The Need For “Rosie The Riveter” In Manufacturing
Rosie the Riveter: she’s probably the most iconic woman in manufacturing. As the story goes, our young men signed up to fight for the U.S. during World War II. When the men left for war, American women filled the vacant factory jobs. When World War II ended, our soldiers came back and “reclaimed” their positions. Well, society has drastically changed since World War II when it comes to gender equality in the workplace. And I think most of us would agree it’s for the better.
The manufacturing field has also fundamentally changed. Looking at today’s challenges, it looks like we need Rosie the Riveter to emerge once again… and this time…we need her to stay in manufacturing.
Let’s be clear: manufacturing isn’t 1940’s factory jobs any more. And there’s no reason for manufacturing to be a male-dominated industry. Unfortunately, many people, especially the younger generation, still have this perception of our field. Especially since we have a talent shortage gap in our industry, this is something that must be addressed.
There was a great article recently published in Bloomsberg Businessweek called “International Paper Recruits Women in War for U.S. Talent.” The article dove into the current state of manufacturing when it comes to women in the industry. International Paper CEO, John Faraci, explored the issue and discussed how he wanted his workforce to more accurately reflect the U.S. population. He noticed the disparity – while women comprise 51% of the U.S. population, women make up only 23 percent of his payroll.
The article relayed some interesting stats. While there are notable women in the field such as Mary Barra, Marilyn Hewson and Linda Massman (Leaders of General Motors, Lockheed Martin and Clearwater Paper Corp. respectively.), a report by the Joint Economic Committee of the U.S. Congress states that “more than two-thirds of the more than 12 million people employed in manufacturing are male.”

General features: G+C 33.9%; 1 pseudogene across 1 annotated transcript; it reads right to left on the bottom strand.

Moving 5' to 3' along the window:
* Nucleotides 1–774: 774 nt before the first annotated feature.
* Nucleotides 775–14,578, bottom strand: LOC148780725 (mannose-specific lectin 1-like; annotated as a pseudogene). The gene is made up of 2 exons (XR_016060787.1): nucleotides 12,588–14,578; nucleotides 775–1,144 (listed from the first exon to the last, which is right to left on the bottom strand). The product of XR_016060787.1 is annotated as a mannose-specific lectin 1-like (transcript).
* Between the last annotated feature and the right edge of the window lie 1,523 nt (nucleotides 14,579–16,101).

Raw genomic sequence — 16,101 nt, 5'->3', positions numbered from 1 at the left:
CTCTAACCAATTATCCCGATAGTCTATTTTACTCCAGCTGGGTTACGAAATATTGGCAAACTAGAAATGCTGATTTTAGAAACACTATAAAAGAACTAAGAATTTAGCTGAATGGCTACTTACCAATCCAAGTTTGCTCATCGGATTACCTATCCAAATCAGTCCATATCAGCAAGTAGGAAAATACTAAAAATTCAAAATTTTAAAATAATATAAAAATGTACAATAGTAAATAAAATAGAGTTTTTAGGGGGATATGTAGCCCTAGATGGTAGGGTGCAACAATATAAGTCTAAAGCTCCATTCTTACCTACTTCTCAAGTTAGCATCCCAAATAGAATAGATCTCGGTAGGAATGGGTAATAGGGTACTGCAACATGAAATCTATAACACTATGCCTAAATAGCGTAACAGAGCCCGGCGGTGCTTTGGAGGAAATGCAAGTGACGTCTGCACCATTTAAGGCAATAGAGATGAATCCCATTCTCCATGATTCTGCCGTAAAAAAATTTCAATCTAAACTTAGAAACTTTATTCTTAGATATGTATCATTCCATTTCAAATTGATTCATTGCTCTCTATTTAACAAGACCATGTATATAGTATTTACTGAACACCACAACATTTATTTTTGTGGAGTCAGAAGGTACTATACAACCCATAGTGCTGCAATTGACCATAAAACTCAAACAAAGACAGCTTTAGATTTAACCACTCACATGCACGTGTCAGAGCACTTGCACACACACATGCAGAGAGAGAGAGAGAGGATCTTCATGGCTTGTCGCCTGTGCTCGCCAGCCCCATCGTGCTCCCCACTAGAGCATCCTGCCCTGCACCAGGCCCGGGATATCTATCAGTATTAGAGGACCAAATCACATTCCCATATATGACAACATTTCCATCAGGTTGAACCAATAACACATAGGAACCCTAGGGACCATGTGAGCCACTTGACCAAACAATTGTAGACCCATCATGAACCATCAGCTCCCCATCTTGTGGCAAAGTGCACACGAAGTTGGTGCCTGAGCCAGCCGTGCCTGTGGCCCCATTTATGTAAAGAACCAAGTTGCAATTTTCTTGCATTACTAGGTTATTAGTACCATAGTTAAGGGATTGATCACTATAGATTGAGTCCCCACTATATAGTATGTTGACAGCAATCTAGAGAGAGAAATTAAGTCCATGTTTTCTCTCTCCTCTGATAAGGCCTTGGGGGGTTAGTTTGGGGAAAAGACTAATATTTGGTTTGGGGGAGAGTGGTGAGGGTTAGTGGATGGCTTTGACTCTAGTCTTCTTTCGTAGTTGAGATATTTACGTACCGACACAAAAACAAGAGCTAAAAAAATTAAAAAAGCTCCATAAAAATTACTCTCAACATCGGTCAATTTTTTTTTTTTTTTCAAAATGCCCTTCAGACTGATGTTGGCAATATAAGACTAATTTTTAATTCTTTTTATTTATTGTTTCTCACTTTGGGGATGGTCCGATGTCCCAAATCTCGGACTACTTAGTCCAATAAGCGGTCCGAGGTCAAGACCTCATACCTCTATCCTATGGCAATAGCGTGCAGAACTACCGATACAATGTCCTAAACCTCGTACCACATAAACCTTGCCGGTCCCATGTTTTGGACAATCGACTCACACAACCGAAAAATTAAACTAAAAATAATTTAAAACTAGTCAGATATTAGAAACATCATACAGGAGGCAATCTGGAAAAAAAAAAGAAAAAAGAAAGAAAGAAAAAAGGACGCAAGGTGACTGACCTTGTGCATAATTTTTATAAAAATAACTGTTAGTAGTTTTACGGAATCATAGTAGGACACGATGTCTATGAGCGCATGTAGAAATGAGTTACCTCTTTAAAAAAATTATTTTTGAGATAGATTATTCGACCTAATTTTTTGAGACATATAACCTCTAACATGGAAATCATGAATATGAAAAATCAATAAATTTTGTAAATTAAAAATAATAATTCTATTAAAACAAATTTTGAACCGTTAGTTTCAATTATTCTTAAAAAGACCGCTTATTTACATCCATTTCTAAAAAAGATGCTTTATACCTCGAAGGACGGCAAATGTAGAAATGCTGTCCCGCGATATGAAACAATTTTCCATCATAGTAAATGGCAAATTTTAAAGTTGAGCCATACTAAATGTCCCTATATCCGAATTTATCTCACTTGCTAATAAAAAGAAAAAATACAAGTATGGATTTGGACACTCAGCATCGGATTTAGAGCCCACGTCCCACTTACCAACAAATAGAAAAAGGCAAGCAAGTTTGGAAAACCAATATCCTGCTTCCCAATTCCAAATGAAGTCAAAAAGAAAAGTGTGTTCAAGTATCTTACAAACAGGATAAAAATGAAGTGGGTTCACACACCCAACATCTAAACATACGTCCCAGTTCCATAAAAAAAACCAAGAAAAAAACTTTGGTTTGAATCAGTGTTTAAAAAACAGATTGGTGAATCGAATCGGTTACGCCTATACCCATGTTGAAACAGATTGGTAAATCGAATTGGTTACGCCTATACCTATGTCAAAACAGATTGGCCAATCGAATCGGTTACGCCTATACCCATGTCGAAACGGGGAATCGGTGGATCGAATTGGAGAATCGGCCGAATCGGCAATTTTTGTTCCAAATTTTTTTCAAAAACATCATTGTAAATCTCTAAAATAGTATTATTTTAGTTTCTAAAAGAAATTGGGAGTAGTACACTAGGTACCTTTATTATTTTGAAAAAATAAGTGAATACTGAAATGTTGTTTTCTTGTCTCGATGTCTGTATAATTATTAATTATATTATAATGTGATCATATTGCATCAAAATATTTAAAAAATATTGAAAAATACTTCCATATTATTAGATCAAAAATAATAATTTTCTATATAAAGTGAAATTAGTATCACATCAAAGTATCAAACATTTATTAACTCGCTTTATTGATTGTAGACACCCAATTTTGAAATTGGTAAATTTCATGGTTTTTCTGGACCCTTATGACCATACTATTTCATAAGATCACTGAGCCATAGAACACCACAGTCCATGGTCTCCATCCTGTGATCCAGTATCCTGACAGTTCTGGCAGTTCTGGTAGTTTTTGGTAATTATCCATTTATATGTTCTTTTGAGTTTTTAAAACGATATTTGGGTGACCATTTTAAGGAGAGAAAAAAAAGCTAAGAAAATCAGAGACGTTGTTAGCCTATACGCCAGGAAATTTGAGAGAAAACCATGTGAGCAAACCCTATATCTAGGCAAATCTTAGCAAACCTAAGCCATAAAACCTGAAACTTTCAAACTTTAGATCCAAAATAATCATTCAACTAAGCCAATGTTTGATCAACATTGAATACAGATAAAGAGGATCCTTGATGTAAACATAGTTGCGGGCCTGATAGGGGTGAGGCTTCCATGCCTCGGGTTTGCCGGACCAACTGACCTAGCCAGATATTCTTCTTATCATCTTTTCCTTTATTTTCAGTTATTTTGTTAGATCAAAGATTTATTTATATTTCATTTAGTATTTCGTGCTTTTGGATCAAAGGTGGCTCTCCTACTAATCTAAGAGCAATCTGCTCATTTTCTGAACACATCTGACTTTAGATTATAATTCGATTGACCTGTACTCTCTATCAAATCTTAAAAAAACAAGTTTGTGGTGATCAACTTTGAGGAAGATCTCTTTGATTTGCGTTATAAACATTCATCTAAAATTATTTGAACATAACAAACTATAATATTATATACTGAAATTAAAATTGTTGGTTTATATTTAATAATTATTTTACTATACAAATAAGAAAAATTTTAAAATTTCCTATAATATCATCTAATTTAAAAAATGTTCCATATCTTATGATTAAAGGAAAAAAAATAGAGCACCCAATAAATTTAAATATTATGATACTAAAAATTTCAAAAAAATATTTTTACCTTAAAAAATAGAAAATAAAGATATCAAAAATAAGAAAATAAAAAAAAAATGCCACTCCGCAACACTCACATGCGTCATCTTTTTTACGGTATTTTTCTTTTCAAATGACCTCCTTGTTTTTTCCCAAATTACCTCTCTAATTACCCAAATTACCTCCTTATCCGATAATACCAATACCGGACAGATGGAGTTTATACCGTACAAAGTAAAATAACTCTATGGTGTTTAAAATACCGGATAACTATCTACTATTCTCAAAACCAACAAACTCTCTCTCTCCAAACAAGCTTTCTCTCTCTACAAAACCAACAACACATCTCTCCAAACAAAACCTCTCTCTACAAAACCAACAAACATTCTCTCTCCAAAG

Furthermore, “…women’s share of manufacturing employment is the lowest since 1971. They account for 17 percent of board seats, 12 percent of executive officers and six percent of chief executives.” The Manufacturing Institute says that “while approximately 50% of the labor force is female, that number is only about 24% in the manufacturing labor force.”
WHY? We need to do a better job at changing society’s view that manufacturing is just for men.
Here’s what was particularly notable about the Bloomsberg piece – articles and reports about gender in the workplace aren’t new. However, they often tend to focus on “men vs. women” topics and assessing things such as different communication habits of men and women or evaluating discrimination in the workplace. These topics are certainly important and need to be discussed.
However, the Bloomsberg piece doesn’t focus on this. It focuses on the numbers. Here’s a good deduction from the article:
1) We have a talent gap in manufacturing and we need to recruit more workers.
2) Today, there is a major gender disparity in manufacturing.
3) Conclusion: we need to attract more women into the field.
Again, this isn’t about men versus women. This isn’t about replacing men with women in manufacturing. And there’s no suggestion about hiring unqualified women over qualified men just to even out the percentages. This is about recognizing the misconceptions in our field. Everyone is on the same playing field – we’re just not asking half the population to play.
Faraci captured the idea pretty well. He recognizes the issue with his own company – they will need to replace more than 50 percent of their plant operators and mechanics in the next decade. With fewer women currently in the field, he realizes an underutilized resource.
“It’s a war for talent. If we only compete for half the people that are on the planet, how are we going to get the best? You want to compete for everybody.”
At the end of the day, we need to attract the best and brightest into manufacturing…men AND women. Manufacturing careers include engineers, managers, sales / marketing professionals, human resources workers, electricians and researchers just to name a few. There are opportunities for everyone.
Let’s change the perception of our industry and attract the next generation of manufacturing workers.